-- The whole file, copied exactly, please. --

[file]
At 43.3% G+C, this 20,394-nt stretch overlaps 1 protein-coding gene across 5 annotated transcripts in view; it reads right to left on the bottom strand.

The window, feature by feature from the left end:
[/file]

At 43.3% G+C, this 20,394-nt stretch overlaps 1 protein-coding gene across 5 annotated transcripts in view; it reads right to left on the bottom strand.

The window, feature by feature from the left end: